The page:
CHILDCARE - not a women's issue.

Unless they taught biology backwards in Lanarkshire, which wouldn't be much of a surprise, children are the responsibility of two people and often one of them's a man. That's right, fathers have babies too.

Look at the SNP's new childcare policy. It's all about mums and women and getting women back to work, whether they really fancy it or not. Nicola Sturgeon, wanting women voting for independence, said: "If we can put the focus on issues such as childcare ... we can win."

We're told about the maternal pay gap - that a woman who has a baby will earn hundreds of thousands of pounds less over the course of her career than if she remained childless. But why is it still a maternal pay gap and not a parental pay gap? Ultimately, it may just be the case that women who have children are not so bothered about earning less money and would rather spend the young years with their children. But it may also be the case they are blazing mad about it.

Why is the mother's life more affected? Why is she the one more likely to take parental leave and then go part-time? Women invariably take the hit for a choice two people have made. Women's jobs are undervalued and we do it to ourselves, with the help of our dearest.

We are constantly told about decisions women make regarding children. There's never a mention men are involved in choices too.

It is almost refreshing to read current scaremongering about older dads - more likely to have autistic children, degenerating sperm quality - taking the glare off women a little.

Working mothers damage children, never working parents. Guilt is only forced on mothers who work. You hear men refer to babysitting their own children. Women express gratitude to their menfolk for taking a turn with the childcare.

It's still an acceptable aspiration for women to be full-time mothers. Not for full-time fathers. Women taking on caring roles is natural; for men to be financially supported by another adult is emasculating. For the narrative about parenthood to still be so completely stacked towards mothers, well, I'm amazed we get away with it.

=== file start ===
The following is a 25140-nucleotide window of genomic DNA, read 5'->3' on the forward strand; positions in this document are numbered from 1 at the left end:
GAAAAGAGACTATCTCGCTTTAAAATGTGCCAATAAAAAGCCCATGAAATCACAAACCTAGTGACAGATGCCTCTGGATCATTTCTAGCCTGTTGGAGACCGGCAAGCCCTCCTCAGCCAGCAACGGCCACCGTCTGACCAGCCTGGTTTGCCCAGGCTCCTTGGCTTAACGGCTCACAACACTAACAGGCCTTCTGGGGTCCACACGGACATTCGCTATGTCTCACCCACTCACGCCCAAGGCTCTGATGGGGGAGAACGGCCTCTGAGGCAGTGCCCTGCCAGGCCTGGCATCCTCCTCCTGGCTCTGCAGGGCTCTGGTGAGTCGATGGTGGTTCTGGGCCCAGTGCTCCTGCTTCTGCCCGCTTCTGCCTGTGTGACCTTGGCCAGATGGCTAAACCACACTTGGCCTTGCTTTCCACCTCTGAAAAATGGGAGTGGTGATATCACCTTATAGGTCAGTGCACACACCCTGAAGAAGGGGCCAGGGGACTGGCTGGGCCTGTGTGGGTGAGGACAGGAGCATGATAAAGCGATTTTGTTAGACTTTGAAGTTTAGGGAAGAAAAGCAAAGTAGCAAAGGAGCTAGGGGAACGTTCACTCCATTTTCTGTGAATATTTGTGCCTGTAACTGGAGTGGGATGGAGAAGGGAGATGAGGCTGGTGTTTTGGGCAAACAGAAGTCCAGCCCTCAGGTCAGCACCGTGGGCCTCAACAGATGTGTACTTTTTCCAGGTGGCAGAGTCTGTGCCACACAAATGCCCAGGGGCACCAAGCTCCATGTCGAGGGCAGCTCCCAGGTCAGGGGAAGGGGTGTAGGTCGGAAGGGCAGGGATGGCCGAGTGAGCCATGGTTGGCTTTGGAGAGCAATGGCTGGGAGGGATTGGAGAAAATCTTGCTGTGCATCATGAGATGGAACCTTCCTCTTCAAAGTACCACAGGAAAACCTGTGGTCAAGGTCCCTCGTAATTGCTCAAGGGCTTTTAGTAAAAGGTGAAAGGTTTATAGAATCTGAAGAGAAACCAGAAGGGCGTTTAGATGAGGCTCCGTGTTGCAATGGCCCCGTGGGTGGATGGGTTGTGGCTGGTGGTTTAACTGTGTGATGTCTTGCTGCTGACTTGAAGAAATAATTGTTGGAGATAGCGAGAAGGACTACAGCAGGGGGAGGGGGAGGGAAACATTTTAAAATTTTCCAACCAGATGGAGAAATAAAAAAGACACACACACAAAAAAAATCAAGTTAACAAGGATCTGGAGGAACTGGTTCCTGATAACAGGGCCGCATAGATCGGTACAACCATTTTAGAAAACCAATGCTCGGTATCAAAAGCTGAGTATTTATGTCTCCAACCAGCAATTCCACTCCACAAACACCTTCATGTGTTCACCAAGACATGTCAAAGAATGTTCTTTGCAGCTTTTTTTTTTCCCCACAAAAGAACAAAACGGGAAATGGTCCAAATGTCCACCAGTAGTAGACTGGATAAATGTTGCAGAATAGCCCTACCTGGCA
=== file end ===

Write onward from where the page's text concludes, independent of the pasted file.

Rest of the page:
Families Need Fathers is amazed too. The Equal Opportunities Committee is looking at the experiences of fathers in Scotland. The charity claims dads are eyed with suspicion by health professionals, teachers, social workers and the courts. And no wonder - children are a women's issue, stupid.

The Scottish Government has enabled charities, including Fathers Network Scotland, to look at how to improve workplaces. Research shows more fathers would ask for flexible working but, as chairman David Drysdale says: "Fathers don't use many of the family friendly initiatives ... they think their colleagues or employers wouldn't take them seriously."

Last weekend I bumped into an old acquaintance at a party. He said he was off work long-term. Everyone assumed he was ill. He was on paternity leave and mumbled it, looking abashed. I asked another chum, who's planning a baby, if he'd split the leave. "No way! Can you imagine if I walked into the office and asked for six months off? They'd manage me out. It would totally interrupt my career."

I tell him the gender pay gap in Scotland is at its highest in almost a decade, women are more likely to be in low-paid and temporary jobs. Also, it's your baby. Man up.

I would like to see the gold standard for parental leave at eight months for women and four months for men. For us to wait until 2015 to legislate that parental leave can be split between both parents is bizarre. But it's going to be an empty gesture unless we come up with some way to take the "women" out of "women and children". Like I said, fathers have babies too.